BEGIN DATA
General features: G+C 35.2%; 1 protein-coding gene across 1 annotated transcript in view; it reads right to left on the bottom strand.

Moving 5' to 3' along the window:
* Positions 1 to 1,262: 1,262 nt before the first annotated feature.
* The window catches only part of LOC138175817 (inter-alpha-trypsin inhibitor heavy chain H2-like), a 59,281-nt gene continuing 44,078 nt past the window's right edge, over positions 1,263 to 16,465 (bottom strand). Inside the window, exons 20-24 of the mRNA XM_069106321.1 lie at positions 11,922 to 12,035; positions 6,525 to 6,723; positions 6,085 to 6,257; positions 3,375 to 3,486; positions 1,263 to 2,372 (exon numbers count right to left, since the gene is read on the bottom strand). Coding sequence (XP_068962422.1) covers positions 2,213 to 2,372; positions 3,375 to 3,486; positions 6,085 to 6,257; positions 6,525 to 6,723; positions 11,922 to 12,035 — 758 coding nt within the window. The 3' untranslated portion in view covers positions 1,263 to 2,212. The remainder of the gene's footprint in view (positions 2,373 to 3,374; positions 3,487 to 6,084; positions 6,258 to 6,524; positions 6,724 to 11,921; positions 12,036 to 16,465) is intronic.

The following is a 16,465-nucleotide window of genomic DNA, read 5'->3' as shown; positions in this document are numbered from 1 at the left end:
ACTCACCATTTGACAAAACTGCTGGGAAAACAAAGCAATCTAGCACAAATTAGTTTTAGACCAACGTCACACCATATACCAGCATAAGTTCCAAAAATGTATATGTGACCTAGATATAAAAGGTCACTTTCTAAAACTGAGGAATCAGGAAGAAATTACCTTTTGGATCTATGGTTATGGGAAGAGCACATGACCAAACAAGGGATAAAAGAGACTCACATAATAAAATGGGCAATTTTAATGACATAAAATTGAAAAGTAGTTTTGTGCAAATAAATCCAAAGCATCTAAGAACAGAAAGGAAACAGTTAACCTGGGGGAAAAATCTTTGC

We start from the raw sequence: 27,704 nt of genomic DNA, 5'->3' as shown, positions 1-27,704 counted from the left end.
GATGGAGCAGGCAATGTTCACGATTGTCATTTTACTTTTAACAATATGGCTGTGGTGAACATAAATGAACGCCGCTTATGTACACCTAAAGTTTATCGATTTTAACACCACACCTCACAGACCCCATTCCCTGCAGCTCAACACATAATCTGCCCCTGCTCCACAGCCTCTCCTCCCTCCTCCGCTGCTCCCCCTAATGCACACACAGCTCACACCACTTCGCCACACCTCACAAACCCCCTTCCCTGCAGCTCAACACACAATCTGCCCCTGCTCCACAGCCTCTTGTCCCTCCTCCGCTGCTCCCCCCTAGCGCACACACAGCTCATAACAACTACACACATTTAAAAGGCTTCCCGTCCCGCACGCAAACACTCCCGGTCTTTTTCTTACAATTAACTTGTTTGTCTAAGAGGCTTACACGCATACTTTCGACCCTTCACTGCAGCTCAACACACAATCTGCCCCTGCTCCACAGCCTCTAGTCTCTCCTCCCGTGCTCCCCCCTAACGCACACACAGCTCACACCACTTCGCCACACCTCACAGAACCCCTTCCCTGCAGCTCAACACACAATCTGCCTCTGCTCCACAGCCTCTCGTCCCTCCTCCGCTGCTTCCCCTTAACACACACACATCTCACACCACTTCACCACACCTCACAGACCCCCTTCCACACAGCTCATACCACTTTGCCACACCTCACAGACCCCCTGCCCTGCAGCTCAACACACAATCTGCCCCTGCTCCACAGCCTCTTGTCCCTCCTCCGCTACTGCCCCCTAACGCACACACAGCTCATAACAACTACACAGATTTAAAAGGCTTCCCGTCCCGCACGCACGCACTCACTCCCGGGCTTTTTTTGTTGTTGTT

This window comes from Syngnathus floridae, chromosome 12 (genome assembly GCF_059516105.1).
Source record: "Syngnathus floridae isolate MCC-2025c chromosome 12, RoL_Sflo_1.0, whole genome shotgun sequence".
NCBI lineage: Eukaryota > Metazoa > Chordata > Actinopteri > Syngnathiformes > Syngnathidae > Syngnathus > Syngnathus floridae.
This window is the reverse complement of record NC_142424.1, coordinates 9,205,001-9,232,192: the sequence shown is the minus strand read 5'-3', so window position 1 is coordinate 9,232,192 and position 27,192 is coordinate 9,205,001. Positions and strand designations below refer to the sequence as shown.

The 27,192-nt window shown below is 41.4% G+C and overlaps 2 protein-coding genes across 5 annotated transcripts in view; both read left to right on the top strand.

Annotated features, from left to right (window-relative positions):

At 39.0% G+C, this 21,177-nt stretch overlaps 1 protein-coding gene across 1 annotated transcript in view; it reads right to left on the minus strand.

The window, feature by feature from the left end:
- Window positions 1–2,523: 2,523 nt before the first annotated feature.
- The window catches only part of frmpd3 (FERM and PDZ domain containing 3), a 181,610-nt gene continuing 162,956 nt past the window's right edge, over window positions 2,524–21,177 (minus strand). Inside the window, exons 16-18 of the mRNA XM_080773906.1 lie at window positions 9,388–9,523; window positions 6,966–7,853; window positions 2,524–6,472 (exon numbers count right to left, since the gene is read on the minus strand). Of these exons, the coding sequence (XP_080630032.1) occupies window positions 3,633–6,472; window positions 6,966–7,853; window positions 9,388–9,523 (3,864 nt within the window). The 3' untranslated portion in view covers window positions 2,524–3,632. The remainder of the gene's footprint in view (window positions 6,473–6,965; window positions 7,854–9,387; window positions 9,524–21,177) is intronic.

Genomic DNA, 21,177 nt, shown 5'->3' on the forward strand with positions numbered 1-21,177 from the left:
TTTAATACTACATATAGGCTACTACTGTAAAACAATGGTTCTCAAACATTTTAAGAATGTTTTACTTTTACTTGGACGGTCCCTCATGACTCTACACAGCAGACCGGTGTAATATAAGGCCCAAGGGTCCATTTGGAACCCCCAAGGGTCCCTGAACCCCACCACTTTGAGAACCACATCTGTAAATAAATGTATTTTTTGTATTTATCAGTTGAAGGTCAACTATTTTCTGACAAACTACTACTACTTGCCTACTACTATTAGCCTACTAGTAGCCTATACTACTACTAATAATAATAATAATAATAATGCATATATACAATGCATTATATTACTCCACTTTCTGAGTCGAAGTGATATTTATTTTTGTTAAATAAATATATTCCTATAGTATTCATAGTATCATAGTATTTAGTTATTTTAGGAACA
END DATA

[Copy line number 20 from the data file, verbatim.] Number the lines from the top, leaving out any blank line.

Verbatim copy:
TTTAATACTACATATAGGCTACTACTGTAAAACAATGGTTCTCAAACATTTTAAGAATGTTTTACTTTTACTTGGACGGTCCCTCATGACTCTACACAGCAGACCGGTGTAATATAAGGCCCAAGGGTCCATTTGGAACCCCCAAGGGTCCCTGAACCCCACCACTTTGAGAACCACATCTGTAAATAAATGTATTTTTTGTATTTATCAGTTGAAGGTCAACTATTTTCTGACAAACTACTACTACTTGCCTACTACTATTAGCCTACTAGTAGCCTATACTACTACTAATAATAATAATAATAATAATGCATATATACAATGCATTATATTACTCCACTTTCTGAGTCGAAGTGATATTTATTTTTGTTAAATAAATATATTCCTATAGTATTCATAGTATCATAGTATTTAGTTATTTTAGGAACA